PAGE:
Images(1)
Previous page
Next page
Claims(11)
The invention having thus been described, the following is claimed:
1. An elongated flexible lead adapted for conducting electrical signals from a medical electrode attached to the person's skin to a recording instrument and for passing X-rays through said lead, said lead comprising a center electrical conductor including a bundle of electrical conducting fibers, a first tubular layer of electrical insulating material surrounding said bundle of fibers, a first shielding member including a bundle of electrical conducting fibers extending around said first tubular insulating layer, a second shielding member including a tubular layer of electrical conductive non-metallic material contacting said fibers forming said first shielding member, a second tubular layer of electrical insulating material surrounding said second shielding member, and said first shielding member cooperating with the contacting second shielding member to provide a combined electrical resistance substantially lower than that of said second shielding member.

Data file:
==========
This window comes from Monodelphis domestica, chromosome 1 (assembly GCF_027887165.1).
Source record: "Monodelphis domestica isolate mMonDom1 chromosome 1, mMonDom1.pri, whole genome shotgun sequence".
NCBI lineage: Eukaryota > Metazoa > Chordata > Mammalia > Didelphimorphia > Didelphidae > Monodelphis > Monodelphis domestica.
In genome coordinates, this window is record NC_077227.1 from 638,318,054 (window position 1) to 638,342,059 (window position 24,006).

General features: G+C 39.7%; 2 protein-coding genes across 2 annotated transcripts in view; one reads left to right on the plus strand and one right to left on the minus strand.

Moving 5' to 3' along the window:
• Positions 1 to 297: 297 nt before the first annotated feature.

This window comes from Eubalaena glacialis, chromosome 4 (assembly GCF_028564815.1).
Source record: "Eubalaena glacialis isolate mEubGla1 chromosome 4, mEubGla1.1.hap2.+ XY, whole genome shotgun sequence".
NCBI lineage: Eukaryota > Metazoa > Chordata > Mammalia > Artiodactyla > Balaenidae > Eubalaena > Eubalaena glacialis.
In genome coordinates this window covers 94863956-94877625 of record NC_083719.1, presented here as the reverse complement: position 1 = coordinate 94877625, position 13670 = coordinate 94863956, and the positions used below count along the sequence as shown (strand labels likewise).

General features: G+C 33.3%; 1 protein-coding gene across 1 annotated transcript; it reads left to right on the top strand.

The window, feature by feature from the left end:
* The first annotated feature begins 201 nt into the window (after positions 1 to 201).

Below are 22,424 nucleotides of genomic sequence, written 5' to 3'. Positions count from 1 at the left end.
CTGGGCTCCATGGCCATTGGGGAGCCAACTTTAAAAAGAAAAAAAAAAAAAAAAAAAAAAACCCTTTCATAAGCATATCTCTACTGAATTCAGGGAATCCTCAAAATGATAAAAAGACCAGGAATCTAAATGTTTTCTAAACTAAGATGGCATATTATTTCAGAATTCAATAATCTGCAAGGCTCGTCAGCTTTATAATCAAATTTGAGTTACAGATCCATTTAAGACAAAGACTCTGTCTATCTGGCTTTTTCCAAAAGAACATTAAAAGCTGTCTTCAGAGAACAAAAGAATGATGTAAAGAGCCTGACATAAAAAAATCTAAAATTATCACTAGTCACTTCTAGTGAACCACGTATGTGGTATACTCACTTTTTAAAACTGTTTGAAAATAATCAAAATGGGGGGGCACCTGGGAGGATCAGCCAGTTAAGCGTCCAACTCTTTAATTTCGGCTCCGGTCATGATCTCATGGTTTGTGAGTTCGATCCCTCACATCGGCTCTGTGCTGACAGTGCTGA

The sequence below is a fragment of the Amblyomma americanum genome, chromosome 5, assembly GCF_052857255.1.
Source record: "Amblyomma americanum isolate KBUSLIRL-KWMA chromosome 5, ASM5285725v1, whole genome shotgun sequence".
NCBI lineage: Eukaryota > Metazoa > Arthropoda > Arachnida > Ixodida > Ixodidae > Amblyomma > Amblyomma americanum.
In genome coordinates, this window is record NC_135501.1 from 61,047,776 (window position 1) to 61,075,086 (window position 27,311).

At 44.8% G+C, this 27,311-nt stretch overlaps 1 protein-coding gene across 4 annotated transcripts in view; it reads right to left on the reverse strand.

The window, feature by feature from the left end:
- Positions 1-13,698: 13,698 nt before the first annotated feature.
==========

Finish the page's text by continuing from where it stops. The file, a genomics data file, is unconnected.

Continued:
2. A lead as defined in claim 1 wherein said bundle of fibers forming said first shielding member are helically wrapped around said first tubular layer of electrical insulating material.
3. A lead as defined in claim 1 wherein said fibers forming said center conductor and said first shielding member have an electrical resistance of about 50 ohms DC per linear foot.